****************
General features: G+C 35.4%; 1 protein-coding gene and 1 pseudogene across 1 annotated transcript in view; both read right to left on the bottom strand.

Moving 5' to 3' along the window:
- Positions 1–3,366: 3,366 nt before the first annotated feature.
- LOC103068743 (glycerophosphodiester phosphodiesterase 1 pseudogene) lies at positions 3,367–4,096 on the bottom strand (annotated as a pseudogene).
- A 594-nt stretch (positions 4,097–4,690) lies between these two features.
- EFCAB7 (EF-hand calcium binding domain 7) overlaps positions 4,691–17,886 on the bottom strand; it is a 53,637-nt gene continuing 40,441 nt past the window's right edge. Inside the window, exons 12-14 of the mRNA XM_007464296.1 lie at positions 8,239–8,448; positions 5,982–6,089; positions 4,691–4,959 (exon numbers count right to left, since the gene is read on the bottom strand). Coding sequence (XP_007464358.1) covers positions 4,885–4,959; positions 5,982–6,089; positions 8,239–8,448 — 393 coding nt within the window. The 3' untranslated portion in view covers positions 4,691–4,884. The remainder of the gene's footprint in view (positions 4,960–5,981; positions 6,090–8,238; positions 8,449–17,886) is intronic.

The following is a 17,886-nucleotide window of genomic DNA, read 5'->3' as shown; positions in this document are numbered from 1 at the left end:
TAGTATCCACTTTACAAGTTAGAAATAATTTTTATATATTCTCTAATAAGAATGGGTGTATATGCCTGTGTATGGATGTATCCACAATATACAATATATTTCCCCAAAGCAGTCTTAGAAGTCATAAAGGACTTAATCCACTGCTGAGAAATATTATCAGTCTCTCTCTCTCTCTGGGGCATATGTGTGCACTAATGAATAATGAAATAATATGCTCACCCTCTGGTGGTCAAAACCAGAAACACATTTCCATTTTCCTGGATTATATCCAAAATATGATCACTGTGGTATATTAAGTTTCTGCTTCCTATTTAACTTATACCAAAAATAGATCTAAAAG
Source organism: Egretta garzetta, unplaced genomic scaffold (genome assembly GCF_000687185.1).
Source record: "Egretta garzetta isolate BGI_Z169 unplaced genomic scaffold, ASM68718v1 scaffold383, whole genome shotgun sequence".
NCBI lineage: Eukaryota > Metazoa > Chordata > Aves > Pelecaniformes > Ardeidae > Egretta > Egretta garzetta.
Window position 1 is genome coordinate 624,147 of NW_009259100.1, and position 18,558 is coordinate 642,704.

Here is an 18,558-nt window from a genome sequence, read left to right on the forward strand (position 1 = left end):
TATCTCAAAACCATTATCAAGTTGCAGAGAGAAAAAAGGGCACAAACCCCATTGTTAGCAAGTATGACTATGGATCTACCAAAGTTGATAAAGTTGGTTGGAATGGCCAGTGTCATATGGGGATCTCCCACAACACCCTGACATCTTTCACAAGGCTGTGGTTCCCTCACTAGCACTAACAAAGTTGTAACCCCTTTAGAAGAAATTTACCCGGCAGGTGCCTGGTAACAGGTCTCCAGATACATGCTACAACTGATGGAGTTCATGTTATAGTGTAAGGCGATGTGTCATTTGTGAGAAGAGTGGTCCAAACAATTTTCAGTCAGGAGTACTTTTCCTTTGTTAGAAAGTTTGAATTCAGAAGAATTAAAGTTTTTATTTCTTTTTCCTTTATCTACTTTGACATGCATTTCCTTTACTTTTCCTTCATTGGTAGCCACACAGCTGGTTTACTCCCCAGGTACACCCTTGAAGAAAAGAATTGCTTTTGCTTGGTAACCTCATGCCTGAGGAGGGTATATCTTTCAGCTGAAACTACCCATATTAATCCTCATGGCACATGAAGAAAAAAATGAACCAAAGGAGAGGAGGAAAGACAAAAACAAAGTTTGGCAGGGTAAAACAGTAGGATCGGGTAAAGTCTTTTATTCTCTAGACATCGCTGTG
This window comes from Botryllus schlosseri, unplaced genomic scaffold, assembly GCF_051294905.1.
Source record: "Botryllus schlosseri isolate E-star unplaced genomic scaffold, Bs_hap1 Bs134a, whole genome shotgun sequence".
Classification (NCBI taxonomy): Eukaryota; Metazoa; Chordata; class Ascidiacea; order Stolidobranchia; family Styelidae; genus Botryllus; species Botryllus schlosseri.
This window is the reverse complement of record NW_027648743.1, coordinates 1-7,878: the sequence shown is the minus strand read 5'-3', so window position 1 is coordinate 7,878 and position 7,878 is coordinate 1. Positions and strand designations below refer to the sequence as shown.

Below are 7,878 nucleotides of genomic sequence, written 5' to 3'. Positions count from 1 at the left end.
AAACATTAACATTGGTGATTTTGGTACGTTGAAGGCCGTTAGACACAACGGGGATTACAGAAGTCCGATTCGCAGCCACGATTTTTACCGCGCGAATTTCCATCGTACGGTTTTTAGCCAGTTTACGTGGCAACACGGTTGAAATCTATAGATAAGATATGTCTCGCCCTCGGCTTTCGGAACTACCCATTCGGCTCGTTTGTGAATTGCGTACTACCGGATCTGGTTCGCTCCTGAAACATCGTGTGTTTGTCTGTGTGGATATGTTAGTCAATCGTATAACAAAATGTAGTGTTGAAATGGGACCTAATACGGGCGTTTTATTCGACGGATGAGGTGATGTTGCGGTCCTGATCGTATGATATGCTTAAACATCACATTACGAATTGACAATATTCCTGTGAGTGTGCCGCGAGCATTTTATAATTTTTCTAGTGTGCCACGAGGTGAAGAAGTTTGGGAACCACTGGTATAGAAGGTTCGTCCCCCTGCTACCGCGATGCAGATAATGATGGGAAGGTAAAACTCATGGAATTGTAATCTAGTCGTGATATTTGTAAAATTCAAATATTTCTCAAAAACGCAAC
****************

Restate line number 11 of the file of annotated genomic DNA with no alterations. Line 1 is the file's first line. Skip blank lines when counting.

NCBI lineage: Eukaryota > Metazoa > Chordata > Aves > Pelecaniformes > Ardeidae > Egretta > Egretta garzetta.